Calllie and Ellie May Wynn-Stanley

Faith Kelly

Bronagh and Tadgh Lennon

Lacie Delaney


Local Enterprise Office

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South Dublin Businesses

Digital Supports for SMEs

ACCORDING to the European Commission the digital economy is the single most important driver of innovation, competitiveness and growth and holds huge potential for entrepreneurs and small and medium sized enterprises (SMEs). How businesses adopt digital technologies will be a key determinant of their future growth. At the Local Enterprise Office (LEO) South Dublin we provide an ongoing comprehensive range of training courses at minimal cost to enable small businesses tap in to the enormous potential of social media and digital marketing. A survey of the Training Needs of local businesses across South Dublin County in 2015 has formed the basis of our extensive training programme. Some of our very popular courses are listed below: • Free Google Tools You Must Try - This course will provide participants with and overview of powerful and free Google tools to keep track and manage their own website. • Facebook/LinkedIn for Business - The aim of this programme is to provide those with a working knowledge of Facebook for business, with the skills to explore the relevance and potential of Facebook for their particular business and take their Facebook page to the next level of usage. • LinkedIn for Business -This one day

workshop should provide step-by-step instructions as to how to use LinkedIn to create business opportunities. • Effective Email Marketing Using Mailchimp - This programme walks you through different marketing objectives with email using the Mailchimp software programme (free version) and strategising on a campaign that is right for you. • Creating a Website using Wordpress (Advanced) – The objective of this programme is for participants to gain advanced knowledge of Wordpress and how to expand the capabilities of their existing website to include e-commerce and social media integration. • Digital Marketing for Micro Businesses – This course introduces a range of digital marketing concepts and how they can help your business grow and develop These training courses can be booked through our Online Booking facility on our website SouthDublin/Training-Events/OnlineBookings/ If you find that the training course of your choice above is booked up – don’t worry as we run these courses on an ongoing basis. If you would like to be kept up to date you can sign up for our Digital Newsletter from the LEO South Dublin homepage at SouthDublin/


The Trading Online Voucher Scheme is a grant assistance scheme designed to help businesses build a selling website for their business. With Irish consumers spend averaging €850,000 per hour online, 24 hours a day, and expected to grow by 25% in the next 3 – 5 years, Trading Online is fast becoming critical for small business to compete successfully and to tap into the enormous growth potential. The Trading Online Voucher Scheme offers small businesses the opportunity to develop their website or digital marketing strategy by availing of vouchers of up to €2,500 or 50% of eligible expenditure HOW TO APPLY

1. In order to apply for a Trading Online Voucher you must first attend a half day Information Seminar on how to use and get the best value for money from the voucher. 2. After attending the information session you should complete and submit the application form (available to download from our website) Information Seminar – December 13th, 2016 in Red Cow Morans Hotel Attendance at a training session is compulsory for all prospective applicants and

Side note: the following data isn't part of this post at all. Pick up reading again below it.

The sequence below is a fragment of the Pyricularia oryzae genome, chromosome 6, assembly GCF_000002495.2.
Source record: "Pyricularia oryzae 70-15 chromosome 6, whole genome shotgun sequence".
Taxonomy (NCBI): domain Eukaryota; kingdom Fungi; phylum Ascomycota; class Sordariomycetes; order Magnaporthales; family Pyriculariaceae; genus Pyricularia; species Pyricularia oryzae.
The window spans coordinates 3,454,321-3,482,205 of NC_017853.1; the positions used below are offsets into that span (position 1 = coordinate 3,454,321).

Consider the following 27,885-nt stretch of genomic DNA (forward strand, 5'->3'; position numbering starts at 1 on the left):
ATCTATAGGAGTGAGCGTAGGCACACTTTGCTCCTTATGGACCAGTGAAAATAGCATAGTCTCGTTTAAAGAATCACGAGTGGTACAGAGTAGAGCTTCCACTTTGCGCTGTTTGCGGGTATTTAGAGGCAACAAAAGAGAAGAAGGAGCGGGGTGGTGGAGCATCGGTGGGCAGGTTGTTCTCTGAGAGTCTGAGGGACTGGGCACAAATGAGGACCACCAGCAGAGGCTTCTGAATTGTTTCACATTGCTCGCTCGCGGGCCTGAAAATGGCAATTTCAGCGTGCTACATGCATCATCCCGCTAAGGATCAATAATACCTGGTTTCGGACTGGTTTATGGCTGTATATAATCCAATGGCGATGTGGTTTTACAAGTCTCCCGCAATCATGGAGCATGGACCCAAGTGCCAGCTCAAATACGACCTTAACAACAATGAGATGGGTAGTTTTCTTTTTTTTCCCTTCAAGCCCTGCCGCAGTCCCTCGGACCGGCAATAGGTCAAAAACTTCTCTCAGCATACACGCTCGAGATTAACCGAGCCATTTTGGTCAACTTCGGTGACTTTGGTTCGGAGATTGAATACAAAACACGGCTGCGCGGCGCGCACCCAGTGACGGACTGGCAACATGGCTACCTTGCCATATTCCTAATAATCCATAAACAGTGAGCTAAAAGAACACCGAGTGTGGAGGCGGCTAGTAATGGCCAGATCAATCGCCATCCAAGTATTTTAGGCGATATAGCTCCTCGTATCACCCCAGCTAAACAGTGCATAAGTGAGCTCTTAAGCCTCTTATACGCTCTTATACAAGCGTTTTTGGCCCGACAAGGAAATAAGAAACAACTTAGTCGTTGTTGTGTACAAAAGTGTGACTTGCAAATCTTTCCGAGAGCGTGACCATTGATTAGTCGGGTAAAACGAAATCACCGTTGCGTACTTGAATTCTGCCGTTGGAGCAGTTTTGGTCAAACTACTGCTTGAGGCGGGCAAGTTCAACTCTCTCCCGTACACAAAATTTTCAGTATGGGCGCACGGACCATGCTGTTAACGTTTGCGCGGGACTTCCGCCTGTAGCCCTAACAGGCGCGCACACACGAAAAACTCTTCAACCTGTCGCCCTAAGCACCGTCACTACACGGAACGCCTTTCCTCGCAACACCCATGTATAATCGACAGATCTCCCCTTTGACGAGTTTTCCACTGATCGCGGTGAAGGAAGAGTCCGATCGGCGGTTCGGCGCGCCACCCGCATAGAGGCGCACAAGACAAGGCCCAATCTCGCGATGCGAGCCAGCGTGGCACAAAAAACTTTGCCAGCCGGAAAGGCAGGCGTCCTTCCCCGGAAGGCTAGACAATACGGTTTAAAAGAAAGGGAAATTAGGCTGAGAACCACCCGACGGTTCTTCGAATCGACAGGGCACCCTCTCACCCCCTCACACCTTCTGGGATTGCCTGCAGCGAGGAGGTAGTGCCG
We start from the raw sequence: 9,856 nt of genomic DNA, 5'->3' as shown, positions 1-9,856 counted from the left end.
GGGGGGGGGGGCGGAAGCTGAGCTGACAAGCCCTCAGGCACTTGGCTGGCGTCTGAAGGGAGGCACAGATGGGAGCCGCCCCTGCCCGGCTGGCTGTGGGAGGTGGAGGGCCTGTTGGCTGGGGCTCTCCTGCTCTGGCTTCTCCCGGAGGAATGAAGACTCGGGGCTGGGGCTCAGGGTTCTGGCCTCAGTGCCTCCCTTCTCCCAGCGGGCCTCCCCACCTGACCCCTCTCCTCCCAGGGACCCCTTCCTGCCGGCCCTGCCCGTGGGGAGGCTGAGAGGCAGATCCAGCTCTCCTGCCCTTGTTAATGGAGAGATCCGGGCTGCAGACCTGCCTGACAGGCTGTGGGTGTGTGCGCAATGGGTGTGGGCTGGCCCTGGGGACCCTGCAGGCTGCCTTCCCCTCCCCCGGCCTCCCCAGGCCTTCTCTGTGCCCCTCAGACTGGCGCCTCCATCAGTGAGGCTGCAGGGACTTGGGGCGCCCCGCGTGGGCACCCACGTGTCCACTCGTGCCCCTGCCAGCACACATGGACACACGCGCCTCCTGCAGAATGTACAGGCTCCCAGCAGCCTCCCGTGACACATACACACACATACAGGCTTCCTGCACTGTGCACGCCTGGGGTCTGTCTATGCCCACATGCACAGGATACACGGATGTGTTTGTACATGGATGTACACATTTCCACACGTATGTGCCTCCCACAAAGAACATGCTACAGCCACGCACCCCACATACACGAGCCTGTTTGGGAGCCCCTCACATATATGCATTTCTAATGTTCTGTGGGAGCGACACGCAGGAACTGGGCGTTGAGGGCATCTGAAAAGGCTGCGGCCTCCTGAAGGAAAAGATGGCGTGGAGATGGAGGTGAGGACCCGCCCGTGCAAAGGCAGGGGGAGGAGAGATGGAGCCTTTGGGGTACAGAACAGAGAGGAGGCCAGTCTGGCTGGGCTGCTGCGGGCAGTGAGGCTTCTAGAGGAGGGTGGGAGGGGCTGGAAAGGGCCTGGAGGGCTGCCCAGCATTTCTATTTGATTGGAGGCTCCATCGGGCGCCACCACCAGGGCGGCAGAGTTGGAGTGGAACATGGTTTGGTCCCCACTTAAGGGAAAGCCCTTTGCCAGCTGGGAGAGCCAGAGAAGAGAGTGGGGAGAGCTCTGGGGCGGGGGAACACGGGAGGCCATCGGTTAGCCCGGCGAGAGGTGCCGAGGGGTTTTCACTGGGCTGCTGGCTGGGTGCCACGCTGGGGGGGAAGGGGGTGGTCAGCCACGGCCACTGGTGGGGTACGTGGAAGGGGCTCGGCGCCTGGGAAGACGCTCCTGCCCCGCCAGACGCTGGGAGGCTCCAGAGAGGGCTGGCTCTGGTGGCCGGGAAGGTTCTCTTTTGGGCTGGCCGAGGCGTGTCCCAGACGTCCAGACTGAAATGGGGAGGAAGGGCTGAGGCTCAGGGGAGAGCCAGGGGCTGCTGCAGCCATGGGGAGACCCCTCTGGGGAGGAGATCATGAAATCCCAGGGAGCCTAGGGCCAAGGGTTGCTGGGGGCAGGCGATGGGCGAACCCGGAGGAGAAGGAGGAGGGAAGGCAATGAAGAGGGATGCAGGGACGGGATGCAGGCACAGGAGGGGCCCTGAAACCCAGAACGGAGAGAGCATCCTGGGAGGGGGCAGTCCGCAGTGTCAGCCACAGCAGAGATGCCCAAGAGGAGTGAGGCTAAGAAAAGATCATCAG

Frank Fitzpatrick – Dutch Bike Shop ( talks about how his business benefitted from the Trading Online Voucher Scheme MY NAME is Frank Fitzpatrick and I am co-owner of the Dutch Bike Shop here in Goatstown. Our business is a little over 5 years old. My wife and I set it up when she couldn’t actually find the bike she wanted in Dublin. She’s from Holland so she brought one over from Holland and then after a little while we decided to set up the Dutch Bike Shop and start selling Dutch bikes. Most of the bikes are used for city cycling – carrying children or cargo and are basically functional bikes. While trying to set up the business, trying to find finance, knowing where to go and what to do can be very difficult and we found the Local Enterprise Office South Dublin absolutely excellent and they helped us with our website which allowed a window into our company which otherwise would not have been there. We then shortly after started to do market places, like Marley Park, every Saturday and Sunday. We then got a premises in Ballymount as we grew and from Ballymount we went to the shop front premises here. The website allows us to run the business 24-7. We sell all over the country, we sell abroad. We sell everywhere now because of our web site. It is the cornerstone of our business and the cornerstone of a lot of businesses.

When starting out in business, resources are always hard to find. Finance is always hard to find. My advice is to ask questions, see what’s available to you, everything helps when you are starting up a business. Once you get the process rolling it makes life an awful lot easier. Speaking to other people makes life an awful lot easier. LEO South Dublin helped us, it was absolutely fantastic and it stands to us now. I would recommend anybody who is going to start a business to find out what they need. Don’t be scared to ask, the worst that can happen is that it is not available.

How Businesses have been benefitting from Trading Online